They say that there’s no such thing as a temporary tax hike. If so, the corollary to this maxim should be that there’s no such thing as a permanent tax cut.
The reality is that life isn’t quite as simple as that, and governments aren’t always as mean to taxpayers as is often made out (including by this commentator!).
We’ve had two examples of countries not living up to this rule of thumb in recent days and weeks.
In one of potential significance, Germany’s Christian Democrat Union (CDU) has proposed phasing out the far-from-beloved solidarity tax, which was introduced as a fiscal buffer when the East Germany’s basket case of an economy began to merge with the West more than 25 years ago.
Looking in from the outside, it would be hard to disagree with those who say that the solidarity tax has served its purpose. … Read More »
India’s indirect tax reform promises to be a transformational, generational change that will unleash the full potential of this sleeping economic giant while modernizing the tax system and widening the tax base. And the Government deserves a great deal of credit for driving the reforms through in the face of hostility from state governments and with a political opposition which initially opposed the reforms for opposing’s sake (ironically, the same opposition that proposed GST in the first place when in government some years ago – that’s politics for you!).
Nevertheless, this is a reform made by committee i.e. it recognizes several competing interests and consequently is one big, far-from-perfect compromise. And this is reflected in the somewhat complex three-tier state/central/interstate regime, which effectively has two standard rates (one is the norm), in addition to a reduced rate and a “luxury” rate.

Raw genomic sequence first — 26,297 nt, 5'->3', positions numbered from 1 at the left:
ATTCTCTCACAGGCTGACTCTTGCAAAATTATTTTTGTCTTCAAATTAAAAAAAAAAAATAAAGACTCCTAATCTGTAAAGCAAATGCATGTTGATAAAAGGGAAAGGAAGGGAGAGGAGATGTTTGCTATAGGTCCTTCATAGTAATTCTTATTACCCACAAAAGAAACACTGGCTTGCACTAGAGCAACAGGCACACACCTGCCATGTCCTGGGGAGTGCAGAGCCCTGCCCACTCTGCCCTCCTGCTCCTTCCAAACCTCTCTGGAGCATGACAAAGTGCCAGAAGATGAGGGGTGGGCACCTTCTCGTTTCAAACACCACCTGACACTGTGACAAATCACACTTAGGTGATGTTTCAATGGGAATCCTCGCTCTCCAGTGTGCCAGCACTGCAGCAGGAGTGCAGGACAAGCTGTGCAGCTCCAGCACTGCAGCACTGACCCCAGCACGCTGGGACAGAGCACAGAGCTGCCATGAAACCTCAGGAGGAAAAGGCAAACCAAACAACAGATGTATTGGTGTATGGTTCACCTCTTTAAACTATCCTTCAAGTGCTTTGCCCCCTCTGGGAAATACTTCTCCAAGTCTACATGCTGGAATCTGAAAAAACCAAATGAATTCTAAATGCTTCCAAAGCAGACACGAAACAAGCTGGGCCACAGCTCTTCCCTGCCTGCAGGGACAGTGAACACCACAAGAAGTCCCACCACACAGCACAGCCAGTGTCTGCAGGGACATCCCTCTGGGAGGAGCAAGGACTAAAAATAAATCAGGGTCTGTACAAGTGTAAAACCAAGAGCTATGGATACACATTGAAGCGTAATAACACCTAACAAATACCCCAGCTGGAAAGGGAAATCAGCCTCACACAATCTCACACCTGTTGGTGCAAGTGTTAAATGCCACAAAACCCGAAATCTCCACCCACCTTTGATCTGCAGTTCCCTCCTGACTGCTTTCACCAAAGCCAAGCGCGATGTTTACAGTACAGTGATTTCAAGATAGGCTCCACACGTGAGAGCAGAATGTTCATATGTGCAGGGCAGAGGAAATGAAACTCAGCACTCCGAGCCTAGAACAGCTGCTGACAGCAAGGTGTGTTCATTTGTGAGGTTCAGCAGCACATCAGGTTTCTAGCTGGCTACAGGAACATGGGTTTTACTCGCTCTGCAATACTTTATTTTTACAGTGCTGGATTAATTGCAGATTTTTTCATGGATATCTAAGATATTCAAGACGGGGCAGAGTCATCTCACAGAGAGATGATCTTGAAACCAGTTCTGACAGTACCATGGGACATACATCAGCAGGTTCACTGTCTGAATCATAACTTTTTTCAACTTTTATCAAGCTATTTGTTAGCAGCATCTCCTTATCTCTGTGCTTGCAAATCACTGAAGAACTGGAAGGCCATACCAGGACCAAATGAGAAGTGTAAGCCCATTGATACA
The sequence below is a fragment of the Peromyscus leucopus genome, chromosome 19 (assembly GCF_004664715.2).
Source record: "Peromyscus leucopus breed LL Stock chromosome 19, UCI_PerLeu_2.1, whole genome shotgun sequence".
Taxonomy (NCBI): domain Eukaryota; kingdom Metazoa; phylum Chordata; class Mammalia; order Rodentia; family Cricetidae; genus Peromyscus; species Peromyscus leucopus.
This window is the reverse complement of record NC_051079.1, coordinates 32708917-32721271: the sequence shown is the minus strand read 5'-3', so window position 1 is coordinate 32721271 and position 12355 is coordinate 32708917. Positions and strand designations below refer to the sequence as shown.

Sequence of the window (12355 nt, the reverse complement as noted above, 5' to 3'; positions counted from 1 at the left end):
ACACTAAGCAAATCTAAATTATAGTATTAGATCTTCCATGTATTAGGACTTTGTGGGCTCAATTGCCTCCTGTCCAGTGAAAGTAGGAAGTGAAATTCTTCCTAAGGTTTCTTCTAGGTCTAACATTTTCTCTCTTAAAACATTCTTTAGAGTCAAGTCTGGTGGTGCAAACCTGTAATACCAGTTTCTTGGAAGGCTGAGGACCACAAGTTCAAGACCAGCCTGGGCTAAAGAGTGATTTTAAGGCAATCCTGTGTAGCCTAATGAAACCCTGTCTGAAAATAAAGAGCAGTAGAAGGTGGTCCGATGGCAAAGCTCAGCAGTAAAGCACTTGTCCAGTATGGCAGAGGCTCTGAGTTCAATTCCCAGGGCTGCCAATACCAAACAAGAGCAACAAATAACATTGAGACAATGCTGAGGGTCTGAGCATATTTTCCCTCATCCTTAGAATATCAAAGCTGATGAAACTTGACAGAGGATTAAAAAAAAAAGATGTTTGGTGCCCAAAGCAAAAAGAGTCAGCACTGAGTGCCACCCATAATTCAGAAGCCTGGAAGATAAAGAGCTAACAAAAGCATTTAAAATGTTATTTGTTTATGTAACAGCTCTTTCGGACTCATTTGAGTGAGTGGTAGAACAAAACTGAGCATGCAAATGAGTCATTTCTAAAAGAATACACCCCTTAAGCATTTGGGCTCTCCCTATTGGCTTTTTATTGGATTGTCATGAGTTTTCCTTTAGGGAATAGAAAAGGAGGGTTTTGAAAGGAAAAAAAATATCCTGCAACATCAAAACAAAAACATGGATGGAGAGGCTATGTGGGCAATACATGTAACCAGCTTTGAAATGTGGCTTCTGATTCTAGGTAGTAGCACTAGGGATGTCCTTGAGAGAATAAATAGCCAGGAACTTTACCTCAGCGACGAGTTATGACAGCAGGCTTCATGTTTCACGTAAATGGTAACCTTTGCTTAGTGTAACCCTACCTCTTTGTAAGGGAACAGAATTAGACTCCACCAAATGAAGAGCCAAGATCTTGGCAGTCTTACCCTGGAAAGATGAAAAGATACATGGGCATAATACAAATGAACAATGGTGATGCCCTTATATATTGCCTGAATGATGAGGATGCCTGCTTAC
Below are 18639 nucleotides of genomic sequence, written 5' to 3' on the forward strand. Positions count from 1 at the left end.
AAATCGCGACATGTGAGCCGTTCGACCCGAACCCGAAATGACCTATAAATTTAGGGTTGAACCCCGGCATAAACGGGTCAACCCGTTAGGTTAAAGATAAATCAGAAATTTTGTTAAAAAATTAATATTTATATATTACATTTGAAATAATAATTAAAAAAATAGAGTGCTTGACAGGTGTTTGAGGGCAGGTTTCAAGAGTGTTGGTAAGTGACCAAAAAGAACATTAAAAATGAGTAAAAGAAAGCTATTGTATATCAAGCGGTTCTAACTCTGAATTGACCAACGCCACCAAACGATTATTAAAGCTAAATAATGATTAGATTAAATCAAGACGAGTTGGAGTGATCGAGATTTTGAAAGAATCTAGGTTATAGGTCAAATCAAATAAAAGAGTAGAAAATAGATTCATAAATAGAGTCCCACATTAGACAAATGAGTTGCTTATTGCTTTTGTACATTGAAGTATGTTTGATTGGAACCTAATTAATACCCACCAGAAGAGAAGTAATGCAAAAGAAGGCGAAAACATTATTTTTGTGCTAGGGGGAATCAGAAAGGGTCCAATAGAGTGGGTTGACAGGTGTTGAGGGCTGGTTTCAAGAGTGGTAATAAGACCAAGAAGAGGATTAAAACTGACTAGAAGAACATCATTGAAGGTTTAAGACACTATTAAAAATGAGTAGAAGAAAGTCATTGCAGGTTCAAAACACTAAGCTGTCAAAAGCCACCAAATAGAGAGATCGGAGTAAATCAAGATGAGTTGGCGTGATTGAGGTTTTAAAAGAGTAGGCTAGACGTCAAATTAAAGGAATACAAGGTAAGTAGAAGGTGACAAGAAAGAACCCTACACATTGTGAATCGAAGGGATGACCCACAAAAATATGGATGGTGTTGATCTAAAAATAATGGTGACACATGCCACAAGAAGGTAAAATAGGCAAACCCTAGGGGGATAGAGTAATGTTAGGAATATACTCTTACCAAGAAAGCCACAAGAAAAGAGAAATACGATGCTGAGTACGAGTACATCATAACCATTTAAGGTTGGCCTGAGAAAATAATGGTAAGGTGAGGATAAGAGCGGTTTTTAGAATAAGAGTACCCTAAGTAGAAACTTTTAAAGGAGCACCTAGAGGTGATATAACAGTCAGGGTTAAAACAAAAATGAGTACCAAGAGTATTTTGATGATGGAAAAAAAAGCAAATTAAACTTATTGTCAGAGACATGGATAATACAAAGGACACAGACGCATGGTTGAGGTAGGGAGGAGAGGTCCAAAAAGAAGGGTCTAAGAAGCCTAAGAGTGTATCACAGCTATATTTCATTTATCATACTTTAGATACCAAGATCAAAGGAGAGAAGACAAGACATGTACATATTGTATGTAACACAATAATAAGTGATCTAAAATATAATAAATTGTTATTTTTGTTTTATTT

One suspects … Read More »
Flat taxes were all the rage in the not-too-distant past. But have they had their day? Latvia seems to have fallen out of love with them.
Flat taxes, normally defined as a single rate of tax on personal or corporate income, or in some cases both, are often associated with Eastern Europe, where countries embraced these supposed pro-growth tax policies as they emerged from the economic straight jacket of the Warsaw Pact. But they are found in all corners of the world, from Abkhazia to Tuvalu.
Nevertheless, it was Eastern Europe that many countries looked to when debating the merits of flat taxes versus progressive taxation, including the United States. Indeed, the region has been something of a massive laboratory performing a mass flat tax experiment.
So what can we glean from the results? To my mind, they are inconclusive. Undoubtedly, flat taxes … Read More »